COLUMN: Detroit state of mind

This is my Sunday column for the Oct. 16, 2011 Hibbing Daily Tribune. I wrote it before the Tigers lost to the Texas Rangers yesterday, but what can you do?

Detroit state of mind
By Aaron J. Brown

With the dismal conclusion to the Minnesota Twins baseball season, coupled with the dismal beginning of the Minnesota Vikings football season, this Minnesota sports fan is rethinking loyalties. No, I’ll not be advocating for fair-weather fan behavior; I’m merely preparing for the winter. In other words I am advocating foul-weather fan behavior.

What does this mean? In a word: Detroit. I love that the Detroit Tigers beat the Yankees in the MLB playoffs and that the Detroit Lions, a perennial football doormat, are off to a strong start in the NFL. And sure, the city is stained with a reputation of blight, crime, corruption and unpleasant weather – to the point where Cleveland, Ohio, jokingly defends against its own similar problems by saying “We’re not Detroit.”

There are still a lot of reasons I want to like these Detroit teams. They’re original franchises that go way back. The Tigers have kept that crazy “D” font on their caps. The Lions uniforms look like new steel rolling off an assembly line. One time when I was 11, on a trip to Pennsylvania with my grandparents, we stayed in a motel in Gaylord, Michigan near the Mackinac Bridge and the only thing on TV was a Detroit Tigers game. It felt comfortable. My grandpa was stationed at a base near Detroit during the 1950s. That’s where he met my grandma. The ore of the Iron Range went a lot of places, but often spent time in Detroit.

And, of course, there’s the underdog story. Detroit. Knocked down by the decline of the American manufacturing industry, the flagging of American cars in the marketplace and the social ills of a place that lost its purpose back in the ‘80s. And now, according to its native son Eminem and the Chrysler Motor Company, Detroit is set for a comeback.

You want a place like that to come back. Why? Well, I’d be lying if that particular story didn’t apply to us here on the Iron Range, too. If the Range were as big as Detroit in 1972, we’d probably look about the same as Detroit in 2009. In truth we’re just smaller and more dispersed; our geographic isolation allows us to shield many of our worst problems from the view of late night comedians and sociologists.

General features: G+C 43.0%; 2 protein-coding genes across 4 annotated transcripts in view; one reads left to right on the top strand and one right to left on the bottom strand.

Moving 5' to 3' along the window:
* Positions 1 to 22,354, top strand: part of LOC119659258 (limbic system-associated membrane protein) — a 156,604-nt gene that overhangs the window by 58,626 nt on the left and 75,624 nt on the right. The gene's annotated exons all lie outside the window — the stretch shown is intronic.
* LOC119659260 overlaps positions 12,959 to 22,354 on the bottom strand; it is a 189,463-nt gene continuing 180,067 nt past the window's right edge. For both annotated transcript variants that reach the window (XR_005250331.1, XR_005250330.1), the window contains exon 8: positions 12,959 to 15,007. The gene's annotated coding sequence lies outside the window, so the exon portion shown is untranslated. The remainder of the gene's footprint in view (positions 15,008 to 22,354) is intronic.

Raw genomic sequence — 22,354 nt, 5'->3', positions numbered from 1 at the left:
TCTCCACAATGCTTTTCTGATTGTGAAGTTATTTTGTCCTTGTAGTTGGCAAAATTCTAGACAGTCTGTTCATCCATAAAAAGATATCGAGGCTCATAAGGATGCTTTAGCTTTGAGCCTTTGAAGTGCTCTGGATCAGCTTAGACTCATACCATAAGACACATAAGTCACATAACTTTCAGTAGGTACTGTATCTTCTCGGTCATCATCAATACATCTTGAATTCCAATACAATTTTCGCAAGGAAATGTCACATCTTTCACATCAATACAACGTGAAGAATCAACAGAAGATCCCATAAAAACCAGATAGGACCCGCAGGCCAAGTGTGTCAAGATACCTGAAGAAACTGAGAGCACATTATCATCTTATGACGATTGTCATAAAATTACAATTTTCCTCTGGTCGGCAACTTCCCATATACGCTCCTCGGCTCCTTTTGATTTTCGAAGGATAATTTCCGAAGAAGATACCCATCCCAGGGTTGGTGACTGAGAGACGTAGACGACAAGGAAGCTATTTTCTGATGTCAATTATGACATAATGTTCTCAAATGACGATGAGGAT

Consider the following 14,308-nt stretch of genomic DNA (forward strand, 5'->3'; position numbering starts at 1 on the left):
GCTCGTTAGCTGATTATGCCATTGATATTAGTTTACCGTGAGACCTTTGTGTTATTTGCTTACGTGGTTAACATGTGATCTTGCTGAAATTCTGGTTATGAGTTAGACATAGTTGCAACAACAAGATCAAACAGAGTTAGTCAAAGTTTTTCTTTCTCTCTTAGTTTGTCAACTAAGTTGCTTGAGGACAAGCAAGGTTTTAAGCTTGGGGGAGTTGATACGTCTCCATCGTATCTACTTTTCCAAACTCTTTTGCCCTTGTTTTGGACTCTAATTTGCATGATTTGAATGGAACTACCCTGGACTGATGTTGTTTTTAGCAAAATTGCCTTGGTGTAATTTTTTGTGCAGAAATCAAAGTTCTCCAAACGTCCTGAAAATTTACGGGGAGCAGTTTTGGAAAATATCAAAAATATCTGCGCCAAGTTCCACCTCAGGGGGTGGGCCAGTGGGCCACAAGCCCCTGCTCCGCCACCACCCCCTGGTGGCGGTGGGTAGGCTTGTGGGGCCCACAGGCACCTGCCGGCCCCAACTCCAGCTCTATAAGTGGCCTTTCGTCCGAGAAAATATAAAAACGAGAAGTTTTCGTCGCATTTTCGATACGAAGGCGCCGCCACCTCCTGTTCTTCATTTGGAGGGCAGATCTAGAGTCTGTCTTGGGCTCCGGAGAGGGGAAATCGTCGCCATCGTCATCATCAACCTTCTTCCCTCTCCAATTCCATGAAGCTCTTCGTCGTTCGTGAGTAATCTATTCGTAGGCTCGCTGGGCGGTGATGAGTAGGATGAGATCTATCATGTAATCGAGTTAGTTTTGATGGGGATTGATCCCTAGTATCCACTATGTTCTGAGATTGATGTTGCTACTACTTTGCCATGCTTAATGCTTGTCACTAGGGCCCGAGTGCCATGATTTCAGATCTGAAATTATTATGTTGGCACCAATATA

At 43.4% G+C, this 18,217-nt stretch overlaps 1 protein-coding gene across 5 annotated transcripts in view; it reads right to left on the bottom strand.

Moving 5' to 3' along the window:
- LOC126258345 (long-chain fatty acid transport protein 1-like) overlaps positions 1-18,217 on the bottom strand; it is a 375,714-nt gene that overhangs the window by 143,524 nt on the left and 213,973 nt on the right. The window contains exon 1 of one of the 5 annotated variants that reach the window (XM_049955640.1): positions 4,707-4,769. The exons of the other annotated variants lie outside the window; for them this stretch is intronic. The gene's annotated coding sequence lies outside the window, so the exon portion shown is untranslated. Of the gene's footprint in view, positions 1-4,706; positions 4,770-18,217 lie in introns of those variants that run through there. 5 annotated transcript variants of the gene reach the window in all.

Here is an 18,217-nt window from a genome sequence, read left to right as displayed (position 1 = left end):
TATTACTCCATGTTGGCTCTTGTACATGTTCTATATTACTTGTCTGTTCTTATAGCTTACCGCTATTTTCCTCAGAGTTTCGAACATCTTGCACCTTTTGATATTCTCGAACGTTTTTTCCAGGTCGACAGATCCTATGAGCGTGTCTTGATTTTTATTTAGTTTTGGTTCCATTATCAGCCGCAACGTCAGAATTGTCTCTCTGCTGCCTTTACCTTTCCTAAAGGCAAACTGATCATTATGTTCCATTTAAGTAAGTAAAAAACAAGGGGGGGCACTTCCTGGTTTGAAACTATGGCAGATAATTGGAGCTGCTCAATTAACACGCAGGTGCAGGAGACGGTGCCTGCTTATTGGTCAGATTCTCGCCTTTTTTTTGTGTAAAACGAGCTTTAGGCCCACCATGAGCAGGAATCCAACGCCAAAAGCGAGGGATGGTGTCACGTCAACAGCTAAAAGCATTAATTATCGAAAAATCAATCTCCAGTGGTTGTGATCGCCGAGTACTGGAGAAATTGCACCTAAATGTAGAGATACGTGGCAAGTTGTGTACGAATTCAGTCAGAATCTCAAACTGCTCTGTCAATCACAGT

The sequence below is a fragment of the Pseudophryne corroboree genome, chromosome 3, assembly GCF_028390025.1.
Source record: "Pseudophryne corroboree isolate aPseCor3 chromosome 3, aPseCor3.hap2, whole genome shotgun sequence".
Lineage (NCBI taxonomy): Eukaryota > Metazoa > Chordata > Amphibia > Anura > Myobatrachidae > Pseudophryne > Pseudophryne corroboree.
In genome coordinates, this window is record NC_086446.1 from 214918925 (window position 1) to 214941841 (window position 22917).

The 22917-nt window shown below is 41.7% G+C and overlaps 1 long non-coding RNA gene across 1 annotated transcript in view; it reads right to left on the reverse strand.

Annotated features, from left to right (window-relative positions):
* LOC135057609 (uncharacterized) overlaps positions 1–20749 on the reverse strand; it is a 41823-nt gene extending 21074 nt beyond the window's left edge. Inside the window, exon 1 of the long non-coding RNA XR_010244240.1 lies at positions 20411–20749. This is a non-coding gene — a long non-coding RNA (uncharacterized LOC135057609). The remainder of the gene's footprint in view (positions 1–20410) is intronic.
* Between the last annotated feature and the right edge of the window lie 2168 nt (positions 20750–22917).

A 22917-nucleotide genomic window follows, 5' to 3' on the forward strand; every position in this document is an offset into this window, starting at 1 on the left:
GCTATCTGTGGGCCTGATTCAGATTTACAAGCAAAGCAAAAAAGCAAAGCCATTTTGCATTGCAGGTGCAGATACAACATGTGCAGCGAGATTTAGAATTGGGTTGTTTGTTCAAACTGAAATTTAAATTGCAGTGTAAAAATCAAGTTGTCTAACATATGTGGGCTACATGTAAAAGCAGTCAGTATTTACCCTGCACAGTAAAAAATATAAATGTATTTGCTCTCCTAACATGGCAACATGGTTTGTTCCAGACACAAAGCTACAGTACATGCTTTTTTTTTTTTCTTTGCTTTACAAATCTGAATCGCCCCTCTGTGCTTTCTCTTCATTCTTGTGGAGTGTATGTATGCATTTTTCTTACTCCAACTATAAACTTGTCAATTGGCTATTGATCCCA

It could be further argued that both Detroit and the Iron Range are coming back, in their own ways, but not without great new challenges.

The website provides an interesting look at a city shaped so completely by the Industrial Age. Here, one takes a tour of once-mighty buildings in the very act of decay or even destruction. You learn about the history that made the city great while watching evidence of its greatness on the wane. It’s a fascinating political, organizational and artistic experience, even with the old school HTML coding. What makes it work is the fact that the site clearly wants Detroit to win – and not just on Sunday afternoons.

As with Detroit, a combination of industrial efficiencies, favorable political winds and market demand makes Iron Range iron mining a booming sector, poised for growth. But also like Detroit, the Iron Range must face the fact that the place we knew in the ‘70s really is gone. We can deny it. We can litigate it. We can look at old yearbooks. But the future will be different than the past, and even a successful recovery of a dominant industry won’t justify the continuation of policies and planning that failed through the ‘80s and ‘90s.

Demographic change, even the way people work, will require new, parallel economic growth. Sometimes what’s really needed is effective contraction. Detroit is rethinking its future by condemning unlivable neighborhoods and replacing them with green space. On a smaller scale, many of our Range towns should consider the same. Empty houses mean social problems and economic inconsistency. Ask a demographer. Ask a police officer. Ask an economist. But if you’ve lived through decline you don’t really need to ask anyone.

It’s time to cheer for the underdogs, and I don’t just mean the Lions. I mean us. No one outside our area counts on the Iron Range to do much more than provide necessary minerals and a couple kids to help dock the big fishing boats driven up from the Cities. No one counts on Detroit to do much more than fulfill stereotypes and keep dying. It is interesting that for how different Detroit is from the Range how much we share common problems and, perhaps, solutions. Let’s start winning.

Aaron J. Brown is a writer and instructor at Hibbing Community College. He is the author of the blog and the book “Overburden: Modern Life on the Iron Range.


  1. This is a great comparison.

    The Range does share a lot of history and current issues with the auto industry and Detroit.


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